Not really sure how appropriate a ‘museum’ is when tens of thousands of the subject matter – i.
e. hill-tribe minorities - live in the hills outside town? Perhaps cultural centre of something would have been better and contents are mostly everyday objects and standard traditional dress that you can still see in many villages anyway. Explanations tend to be anecdotal; a particular festival or traditional religious belief of a certain ethnic group and there’s little or nothing in the way of actual ethnological, linguistic or historical detail on the various groups.
The thrown together, scrappy displays include a small exhibition of opium paraphernalia, far inferior to either Sob Ruak’s Hall, or House of Opium, and the lovingly maintained and displayed minority costumes at the Oub Kham Museum are far superior to these dusty exhibits.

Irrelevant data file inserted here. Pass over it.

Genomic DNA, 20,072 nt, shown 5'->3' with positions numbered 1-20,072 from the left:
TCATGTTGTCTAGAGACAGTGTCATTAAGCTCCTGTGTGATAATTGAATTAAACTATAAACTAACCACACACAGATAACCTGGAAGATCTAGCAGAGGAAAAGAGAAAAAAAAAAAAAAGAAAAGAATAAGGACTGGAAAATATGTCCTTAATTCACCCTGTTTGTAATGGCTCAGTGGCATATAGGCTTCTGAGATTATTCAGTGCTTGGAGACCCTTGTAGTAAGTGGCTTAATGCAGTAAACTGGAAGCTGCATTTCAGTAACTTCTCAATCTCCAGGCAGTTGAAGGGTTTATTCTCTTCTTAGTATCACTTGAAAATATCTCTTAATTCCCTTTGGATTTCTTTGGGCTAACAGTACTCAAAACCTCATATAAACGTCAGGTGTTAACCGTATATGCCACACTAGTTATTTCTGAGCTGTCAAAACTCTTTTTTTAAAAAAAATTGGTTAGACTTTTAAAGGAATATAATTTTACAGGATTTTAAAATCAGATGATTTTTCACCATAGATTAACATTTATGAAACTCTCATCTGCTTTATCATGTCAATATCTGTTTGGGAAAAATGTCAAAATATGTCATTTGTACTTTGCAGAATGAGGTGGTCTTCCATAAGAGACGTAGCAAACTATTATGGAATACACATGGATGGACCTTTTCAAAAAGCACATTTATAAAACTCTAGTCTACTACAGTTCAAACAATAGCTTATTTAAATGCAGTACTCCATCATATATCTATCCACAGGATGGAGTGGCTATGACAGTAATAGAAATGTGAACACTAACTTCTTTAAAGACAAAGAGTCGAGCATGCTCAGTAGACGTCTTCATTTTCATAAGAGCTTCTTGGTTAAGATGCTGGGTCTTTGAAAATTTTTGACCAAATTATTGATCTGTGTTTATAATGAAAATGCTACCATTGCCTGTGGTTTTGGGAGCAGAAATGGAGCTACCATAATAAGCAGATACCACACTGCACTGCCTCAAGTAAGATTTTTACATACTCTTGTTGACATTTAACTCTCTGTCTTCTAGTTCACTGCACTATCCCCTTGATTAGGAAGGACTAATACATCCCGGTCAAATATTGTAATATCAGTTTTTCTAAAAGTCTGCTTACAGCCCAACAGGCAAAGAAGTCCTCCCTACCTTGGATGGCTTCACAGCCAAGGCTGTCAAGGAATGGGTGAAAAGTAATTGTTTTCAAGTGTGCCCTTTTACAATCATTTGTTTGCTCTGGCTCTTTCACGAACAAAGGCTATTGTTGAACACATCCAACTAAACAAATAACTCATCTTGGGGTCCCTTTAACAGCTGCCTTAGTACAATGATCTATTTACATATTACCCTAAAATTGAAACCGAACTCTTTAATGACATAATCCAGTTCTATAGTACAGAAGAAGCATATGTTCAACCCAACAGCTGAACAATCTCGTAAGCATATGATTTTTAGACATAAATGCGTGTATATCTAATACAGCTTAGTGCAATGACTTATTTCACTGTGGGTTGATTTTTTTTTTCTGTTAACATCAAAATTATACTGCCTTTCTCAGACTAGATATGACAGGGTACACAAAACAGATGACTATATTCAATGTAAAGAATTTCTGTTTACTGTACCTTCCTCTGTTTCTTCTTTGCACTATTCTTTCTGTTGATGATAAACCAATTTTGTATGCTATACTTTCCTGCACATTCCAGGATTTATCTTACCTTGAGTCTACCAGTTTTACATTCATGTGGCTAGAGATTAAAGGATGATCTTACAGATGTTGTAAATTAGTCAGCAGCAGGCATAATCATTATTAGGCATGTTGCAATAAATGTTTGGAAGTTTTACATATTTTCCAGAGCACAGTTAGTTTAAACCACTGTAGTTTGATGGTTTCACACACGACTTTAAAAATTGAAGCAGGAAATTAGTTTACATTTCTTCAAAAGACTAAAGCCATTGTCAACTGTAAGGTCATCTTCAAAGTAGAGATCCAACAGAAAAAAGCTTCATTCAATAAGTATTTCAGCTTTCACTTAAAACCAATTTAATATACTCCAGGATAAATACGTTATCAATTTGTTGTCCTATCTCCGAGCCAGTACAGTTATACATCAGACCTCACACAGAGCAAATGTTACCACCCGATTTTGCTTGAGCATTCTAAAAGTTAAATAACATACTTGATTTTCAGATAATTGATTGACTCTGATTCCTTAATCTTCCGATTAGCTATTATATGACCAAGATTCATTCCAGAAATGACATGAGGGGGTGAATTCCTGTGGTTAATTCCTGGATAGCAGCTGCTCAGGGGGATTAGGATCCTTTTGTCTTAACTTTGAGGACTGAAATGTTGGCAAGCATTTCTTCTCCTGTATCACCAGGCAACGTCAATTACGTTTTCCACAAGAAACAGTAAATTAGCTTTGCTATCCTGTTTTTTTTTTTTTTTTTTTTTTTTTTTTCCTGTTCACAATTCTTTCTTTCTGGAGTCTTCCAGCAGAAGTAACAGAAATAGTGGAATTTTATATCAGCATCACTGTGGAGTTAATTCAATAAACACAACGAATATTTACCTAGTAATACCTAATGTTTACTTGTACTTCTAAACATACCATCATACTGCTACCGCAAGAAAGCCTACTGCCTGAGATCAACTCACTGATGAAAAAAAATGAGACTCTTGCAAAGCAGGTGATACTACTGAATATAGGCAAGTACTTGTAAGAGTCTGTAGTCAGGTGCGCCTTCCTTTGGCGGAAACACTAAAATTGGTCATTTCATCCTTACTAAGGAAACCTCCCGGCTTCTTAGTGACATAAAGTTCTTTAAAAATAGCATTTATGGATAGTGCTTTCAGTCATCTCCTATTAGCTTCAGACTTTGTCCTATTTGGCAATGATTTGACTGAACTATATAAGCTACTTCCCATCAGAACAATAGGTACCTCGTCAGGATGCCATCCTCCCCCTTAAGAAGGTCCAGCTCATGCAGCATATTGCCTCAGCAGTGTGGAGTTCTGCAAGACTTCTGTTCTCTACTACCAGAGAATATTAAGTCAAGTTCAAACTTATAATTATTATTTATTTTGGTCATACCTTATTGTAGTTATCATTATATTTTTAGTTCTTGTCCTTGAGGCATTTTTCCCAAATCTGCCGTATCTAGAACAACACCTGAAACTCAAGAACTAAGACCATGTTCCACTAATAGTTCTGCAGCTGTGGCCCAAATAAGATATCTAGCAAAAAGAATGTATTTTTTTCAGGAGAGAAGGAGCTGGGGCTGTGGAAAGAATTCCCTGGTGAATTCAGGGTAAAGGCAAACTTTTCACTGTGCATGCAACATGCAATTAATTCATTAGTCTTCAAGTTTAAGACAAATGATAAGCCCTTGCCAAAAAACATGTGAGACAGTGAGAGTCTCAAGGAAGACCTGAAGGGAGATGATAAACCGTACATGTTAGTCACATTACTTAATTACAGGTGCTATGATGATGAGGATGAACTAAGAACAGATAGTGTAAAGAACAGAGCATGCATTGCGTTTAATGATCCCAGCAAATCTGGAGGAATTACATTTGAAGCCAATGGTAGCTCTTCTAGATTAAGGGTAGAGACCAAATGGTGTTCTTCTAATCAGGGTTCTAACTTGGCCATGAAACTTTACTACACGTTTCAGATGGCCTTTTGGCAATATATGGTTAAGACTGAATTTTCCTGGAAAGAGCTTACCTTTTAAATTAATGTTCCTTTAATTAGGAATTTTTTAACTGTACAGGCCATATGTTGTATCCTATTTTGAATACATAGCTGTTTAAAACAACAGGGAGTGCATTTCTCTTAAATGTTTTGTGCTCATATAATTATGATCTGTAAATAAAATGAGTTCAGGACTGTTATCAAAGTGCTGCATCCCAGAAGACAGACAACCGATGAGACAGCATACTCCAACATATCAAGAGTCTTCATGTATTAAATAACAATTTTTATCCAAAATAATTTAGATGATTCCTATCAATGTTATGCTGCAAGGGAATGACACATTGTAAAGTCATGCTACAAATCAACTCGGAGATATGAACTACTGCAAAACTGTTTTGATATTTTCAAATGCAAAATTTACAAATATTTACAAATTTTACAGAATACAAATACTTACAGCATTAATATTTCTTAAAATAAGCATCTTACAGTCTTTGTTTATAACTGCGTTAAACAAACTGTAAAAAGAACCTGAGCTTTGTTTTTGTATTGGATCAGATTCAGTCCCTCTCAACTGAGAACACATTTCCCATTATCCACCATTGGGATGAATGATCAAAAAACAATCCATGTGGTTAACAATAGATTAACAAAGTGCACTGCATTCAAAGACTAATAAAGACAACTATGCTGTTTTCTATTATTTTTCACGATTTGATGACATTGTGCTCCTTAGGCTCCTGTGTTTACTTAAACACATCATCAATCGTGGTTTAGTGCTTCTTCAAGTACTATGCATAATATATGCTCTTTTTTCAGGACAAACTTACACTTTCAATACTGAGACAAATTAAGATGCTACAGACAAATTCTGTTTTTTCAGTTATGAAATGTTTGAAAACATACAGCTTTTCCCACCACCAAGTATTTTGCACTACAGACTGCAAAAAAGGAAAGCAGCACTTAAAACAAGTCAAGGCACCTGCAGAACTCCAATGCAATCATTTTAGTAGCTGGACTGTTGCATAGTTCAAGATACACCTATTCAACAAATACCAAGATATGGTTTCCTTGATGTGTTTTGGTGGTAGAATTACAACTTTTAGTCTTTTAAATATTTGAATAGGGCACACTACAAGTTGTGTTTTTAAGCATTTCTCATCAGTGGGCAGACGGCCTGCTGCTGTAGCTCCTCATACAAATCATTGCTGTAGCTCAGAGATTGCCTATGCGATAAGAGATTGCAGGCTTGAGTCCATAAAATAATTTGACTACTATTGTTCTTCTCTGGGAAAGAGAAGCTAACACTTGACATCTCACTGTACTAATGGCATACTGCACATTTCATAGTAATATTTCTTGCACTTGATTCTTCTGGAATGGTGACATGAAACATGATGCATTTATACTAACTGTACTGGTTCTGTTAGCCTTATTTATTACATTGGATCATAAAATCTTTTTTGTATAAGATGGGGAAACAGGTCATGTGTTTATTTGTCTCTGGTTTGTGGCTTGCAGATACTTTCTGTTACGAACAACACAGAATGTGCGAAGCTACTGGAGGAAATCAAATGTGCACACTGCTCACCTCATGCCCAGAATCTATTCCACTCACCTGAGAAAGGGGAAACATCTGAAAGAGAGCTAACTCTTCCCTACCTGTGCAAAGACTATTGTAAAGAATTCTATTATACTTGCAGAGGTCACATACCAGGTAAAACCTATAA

Really this needs a serious make-over and is worth a peak only if you’re at a loose end but don’t go out of your way. The Hill Tribe Museum is funded by famed Thai philanthropist Meechai Viravaiydya’s excellent PDA, (Population and Community Development Association), and there’s a Cabbages and Condoms restaurant on the ground floor.
By Mark Ord
Last updated on 26th October, 2015.